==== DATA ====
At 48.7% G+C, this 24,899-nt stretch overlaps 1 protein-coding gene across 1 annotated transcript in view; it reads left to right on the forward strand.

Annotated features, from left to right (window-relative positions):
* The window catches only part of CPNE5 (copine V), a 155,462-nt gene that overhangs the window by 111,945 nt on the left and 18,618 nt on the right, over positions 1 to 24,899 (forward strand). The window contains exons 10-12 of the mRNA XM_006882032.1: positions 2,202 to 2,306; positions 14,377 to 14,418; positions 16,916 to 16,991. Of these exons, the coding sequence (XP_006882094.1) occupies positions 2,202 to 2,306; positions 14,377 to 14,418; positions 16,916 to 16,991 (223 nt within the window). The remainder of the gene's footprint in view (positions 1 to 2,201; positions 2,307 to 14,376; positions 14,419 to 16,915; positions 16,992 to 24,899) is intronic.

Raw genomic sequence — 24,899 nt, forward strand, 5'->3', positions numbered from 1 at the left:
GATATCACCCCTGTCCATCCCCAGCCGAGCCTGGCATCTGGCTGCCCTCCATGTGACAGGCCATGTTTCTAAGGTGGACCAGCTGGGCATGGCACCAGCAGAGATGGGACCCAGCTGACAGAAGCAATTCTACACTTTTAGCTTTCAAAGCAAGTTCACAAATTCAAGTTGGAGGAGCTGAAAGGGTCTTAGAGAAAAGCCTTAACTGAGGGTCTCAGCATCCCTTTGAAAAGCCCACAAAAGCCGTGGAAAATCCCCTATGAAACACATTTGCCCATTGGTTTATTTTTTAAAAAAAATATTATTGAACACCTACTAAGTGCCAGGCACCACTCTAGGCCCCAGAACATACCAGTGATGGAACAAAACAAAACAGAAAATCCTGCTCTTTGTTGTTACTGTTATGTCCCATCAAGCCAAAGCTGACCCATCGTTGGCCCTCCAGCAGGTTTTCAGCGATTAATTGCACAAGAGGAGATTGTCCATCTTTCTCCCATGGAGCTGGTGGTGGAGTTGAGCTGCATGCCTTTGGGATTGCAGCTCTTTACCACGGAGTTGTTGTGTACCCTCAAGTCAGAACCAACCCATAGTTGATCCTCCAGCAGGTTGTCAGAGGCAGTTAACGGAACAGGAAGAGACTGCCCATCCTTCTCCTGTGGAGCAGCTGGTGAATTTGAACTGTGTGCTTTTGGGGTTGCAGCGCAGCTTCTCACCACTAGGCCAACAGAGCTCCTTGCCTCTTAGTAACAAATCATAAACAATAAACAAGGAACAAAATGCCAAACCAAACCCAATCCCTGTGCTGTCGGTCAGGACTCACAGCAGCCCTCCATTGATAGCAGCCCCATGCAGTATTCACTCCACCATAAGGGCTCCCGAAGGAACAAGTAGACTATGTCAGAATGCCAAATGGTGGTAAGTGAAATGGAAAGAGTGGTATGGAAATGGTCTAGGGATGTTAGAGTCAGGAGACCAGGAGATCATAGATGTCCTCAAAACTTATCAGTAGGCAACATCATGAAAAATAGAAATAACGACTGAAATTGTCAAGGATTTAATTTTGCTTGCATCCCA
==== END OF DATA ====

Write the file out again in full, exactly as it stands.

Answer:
At 48.7% G+C, this 24,899-nt stretch overlaps 1 protein-coding gene across 1 annotated transcript in view; it reads left to right on the forward strand.

Annotated features, from left to right (window-relative positions):
* The window catches only part of CPNE5 (copine V), a 155,462-nt gene that overhangs the window by 111,945 nt on the left and 18,618 nt on the right, over positions 1 to 24,899 (forward strand). The window contains exons 10-12 of the mRNA XM_006882032.1: positions 2,202 to 2,306; positions 14,377 to 14,418; positions 16,916 to 16,991. Of these exons, the coding sequence (XP_006882094.1) occupies positions 2,202 to 2,306; positions 14,377 to 14,418; positions 16,916 to 16,991 (223 nt within the window). The remainder of the gene's footprint in view (positions 1 to 2,201; positions 2,307 to 14,376; positions 14,419 to 16,915; positions 16,992 to 24,899) is intronic.

Raw genomic sequence — 24,899 nt, forward strand, 5'->3', positions numbered from 1 at the left:
GATATCACCCCTGTCCATCCCCAGCCGAGCCTGGCATCTGGCTGCCCTCCATGTGACAGGCCATGTTTCTAAGGTGGACCAGCTGGGCATGGCACCAGCAGAGATGGGACCCAGCTGACAGAAGCAATTCTACACTTTTAGCTTTCAAAGCAAGTTCACAAATTCAAGTTGGAGGAGCTGAAAGGGTCTTAGAGAAAAGCCTTAACTGAGGGTCTCAGCATCCCTTTGAAAAGCCCACAAAAGCCGTGGAAAATCCCCTATGAAACACATTTGCCCATTGGTTTATTTTTTAAAAAAAATATTATTGAACACCTACTAAGTGCCAGGCACCACTCTAGGCCCCAGAACATACCAGTGATGGAACAAAACAAAACAGAAAATCCTGCTCTTTGTTGTTACTGTTATGTCCCATCAAGCCAAAGCTGACCCATCGTTGGCCCTCCAGCAGGTTTTCAGCGATTAATTGCACAAGAGGAGATTGTCCATCTTTCTCCCATGGAGCTGGTGGTGGAGTTGAGCTGCATGCCTTTGGGATTGCAGCTCTTTACCACGGAGTTGTTGTGTACCCTCAAGTCAGAACCAACCCATAGTTGATCCTCCAGCAGGTTGTCAGAGGCAGTTAACGGAACAGGAAGAGACTGCCCATCCTTCTCCTGTGGAGCAGCTGGTGAATTTGAACTGTGTGCTTTTGGGGTTGCAGCGCAGCTTCTCACCACTAGGCCAACAGAGCTCCTTGCCTCTTAGTAACAAATCATAAACAATAAACAAGGAACAAAATGCCAAACCAAACCCAATCCCTGTGCTGTCGGTCAGGACTCACAGCAGCCCTCCATTGATAGCAGCCCCATGCAGTATTCACTCCACCATAAGGGCTCCCGAAGGAACAAGTAGACTATGTCAGAATGCCAAATGGTGGTAAGTGAAATGGAAAGAGTGGTATGGAAATGGTCTAGGGATGTTAGAGTCAGGAGACCAGGAGATCATAGATGTCCTCAAAACTTATCAGTAGGCAACATCATGAAAAATAGAAATAACGACTGAAATTGTCAAGGATTTAATTTTGCTTGCATCCCA